25. 25. Individual Performance test • In this test the contents and responses are in the form of performance. • Language is not used at all. • The performance in these activities are tested. • Some of them are; Block Building/Cube Construction: asked to make a structure or design by means of blocks or cubes.
  26. 26. Individual Performance test To fit the blocks in the hole: Tracing a maze: Picture arrangement:
  27. 27. Individual Performance test • These test try to emphasize the significance of performance. • It is evaluated by number of attempts and the duration taken to complete the test.
  28. 28. Individual Performance test • Another commonly used individual performance test is Wechsler Bellevue Intelligence test. • It has two version such as WISC (Wechsler Intelligence scale for children) and WAIS (Wechsler Adult Intelligence Scale). • This is sometimes referred as both verbal and performance scale simultaneously. • The scale consists of 11 subsets. 6 are verbal and 5 are performance. The scores are added to calculate the IQ.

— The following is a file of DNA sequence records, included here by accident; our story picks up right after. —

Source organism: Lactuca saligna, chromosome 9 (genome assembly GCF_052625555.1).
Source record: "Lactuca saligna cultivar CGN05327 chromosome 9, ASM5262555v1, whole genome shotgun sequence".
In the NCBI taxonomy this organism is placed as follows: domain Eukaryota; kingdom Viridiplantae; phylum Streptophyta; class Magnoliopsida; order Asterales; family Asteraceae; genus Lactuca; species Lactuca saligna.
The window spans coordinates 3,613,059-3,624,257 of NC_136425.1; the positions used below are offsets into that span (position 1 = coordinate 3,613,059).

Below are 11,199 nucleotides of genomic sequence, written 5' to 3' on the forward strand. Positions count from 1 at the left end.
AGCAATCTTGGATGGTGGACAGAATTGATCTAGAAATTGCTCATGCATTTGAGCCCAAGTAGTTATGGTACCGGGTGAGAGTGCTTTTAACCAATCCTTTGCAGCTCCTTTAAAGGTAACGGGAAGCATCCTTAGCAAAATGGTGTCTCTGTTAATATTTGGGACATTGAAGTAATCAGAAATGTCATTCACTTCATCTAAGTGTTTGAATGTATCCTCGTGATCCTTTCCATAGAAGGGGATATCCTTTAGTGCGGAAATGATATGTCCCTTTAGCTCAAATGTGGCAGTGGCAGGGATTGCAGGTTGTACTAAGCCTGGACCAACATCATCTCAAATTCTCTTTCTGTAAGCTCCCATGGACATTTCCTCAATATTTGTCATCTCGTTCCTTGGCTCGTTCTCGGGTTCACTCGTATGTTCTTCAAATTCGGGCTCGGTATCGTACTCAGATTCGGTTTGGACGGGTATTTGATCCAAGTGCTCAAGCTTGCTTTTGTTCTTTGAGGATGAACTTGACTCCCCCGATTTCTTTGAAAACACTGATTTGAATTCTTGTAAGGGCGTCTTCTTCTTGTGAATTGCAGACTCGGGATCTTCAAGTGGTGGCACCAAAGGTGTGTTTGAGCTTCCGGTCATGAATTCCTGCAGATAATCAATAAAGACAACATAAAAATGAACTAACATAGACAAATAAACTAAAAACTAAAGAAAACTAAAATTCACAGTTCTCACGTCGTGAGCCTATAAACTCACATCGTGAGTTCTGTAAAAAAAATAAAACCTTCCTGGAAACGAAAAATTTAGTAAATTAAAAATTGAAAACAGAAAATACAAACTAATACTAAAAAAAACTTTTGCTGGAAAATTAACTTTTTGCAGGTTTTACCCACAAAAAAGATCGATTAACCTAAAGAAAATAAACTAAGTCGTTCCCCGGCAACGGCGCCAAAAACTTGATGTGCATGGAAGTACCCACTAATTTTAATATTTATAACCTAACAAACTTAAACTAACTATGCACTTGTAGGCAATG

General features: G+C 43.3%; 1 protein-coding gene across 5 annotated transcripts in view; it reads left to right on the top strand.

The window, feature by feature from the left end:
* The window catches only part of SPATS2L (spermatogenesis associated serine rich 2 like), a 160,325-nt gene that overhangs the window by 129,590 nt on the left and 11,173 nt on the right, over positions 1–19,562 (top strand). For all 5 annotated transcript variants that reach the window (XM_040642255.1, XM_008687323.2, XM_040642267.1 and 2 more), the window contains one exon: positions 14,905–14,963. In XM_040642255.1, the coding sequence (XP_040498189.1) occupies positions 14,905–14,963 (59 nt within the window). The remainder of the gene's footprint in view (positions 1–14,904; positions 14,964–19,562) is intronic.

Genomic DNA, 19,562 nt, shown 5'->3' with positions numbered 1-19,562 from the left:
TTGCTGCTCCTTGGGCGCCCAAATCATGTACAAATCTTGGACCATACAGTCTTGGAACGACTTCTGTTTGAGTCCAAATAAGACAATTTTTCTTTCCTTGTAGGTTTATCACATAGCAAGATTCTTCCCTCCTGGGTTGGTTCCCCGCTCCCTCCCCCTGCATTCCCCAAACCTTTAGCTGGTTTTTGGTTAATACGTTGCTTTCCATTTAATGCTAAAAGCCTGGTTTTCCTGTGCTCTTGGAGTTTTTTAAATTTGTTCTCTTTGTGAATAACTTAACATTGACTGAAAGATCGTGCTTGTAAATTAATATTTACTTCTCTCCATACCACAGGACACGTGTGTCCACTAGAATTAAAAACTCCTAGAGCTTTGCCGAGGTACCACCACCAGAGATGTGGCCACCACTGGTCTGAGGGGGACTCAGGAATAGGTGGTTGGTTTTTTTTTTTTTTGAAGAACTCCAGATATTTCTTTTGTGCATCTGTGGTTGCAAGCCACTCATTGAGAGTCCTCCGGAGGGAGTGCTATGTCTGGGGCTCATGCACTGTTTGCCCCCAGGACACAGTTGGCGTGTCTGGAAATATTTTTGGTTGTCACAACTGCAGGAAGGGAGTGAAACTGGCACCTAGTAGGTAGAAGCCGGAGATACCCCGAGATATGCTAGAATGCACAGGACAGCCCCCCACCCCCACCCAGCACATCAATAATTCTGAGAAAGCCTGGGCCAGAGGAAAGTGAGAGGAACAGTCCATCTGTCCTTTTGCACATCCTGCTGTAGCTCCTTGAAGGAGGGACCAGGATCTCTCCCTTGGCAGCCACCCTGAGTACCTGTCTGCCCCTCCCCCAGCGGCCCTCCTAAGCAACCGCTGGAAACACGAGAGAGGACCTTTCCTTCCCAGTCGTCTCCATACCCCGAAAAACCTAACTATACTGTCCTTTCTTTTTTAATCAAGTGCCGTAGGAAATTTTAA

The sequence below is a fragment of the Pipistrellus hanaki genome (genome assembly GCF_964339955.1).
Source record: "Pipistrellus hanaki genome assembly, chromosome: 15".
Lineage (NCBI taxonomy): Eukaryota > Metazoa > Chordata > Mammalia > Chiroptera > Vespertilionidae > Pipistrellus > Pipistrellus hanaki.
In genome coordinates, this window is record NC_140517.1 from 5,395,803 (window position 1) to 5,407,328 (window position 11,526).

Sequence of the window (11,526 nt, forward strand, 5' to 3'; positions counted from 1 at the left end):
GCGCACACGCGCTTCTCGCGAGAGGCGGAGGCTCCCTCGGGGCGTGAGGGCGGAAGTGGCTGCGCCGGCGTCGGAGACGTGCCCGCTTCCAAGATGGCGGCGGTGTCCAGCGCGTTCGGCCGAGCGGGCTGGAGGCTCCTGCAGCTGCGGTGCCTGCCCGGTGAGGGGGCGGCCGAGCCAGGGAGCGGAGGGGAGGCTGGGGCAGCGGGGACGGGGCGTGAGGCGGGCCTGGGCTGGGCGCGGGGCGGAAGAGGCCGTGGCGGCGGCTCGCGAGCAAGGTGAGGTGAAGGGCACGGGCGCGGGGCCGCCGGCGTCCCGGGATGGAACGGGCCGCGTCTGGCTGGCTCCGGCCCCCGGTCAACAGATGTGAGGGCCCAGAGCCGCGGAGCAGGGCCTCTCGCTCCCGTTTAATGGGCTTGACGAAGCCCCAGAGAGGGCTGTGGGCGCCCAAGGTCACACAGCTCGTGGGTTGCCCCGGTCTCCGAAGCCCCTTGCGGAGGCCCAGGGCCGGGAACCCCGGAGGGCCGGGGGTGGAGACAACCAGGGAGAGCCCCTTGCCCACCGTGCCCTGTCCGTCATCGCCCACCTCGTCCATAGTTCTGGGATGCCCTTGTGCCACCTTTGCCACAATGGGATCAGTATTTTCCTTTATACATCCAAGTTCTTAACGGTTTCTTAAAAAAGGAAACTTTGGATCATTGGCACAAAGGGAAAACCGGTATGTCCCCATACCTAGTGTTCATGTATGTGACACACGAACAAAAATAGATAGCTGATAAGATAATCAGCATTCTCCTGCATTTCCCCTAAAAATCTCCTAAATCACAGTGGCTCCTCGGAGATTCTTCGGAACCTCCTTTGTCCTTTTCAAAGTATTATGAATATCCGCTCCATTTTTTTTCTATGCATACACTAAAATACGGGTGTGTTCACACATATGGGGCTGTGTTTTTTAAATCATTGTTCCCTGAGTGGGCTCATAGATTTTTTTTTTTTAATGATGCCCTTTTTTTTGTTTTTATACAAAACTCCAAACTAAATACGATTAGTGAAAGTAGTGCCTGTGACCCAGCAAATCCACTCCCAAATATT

29. 29. Wechsler Bellevue Intelligence test • Verbal Scale: Test for General Information Test for general comprehension. Test for arithmetic reasoning. Test for distinction between similarities. Test for digits span. Test fro vocabulary. • Performance Scale: Digit symbol test, Picture completion test. Block design nest., Picture arrangement test. Object assembly test.
  30. 30. Wechsler Bellevue Intelligence test • Wechsler scale..docx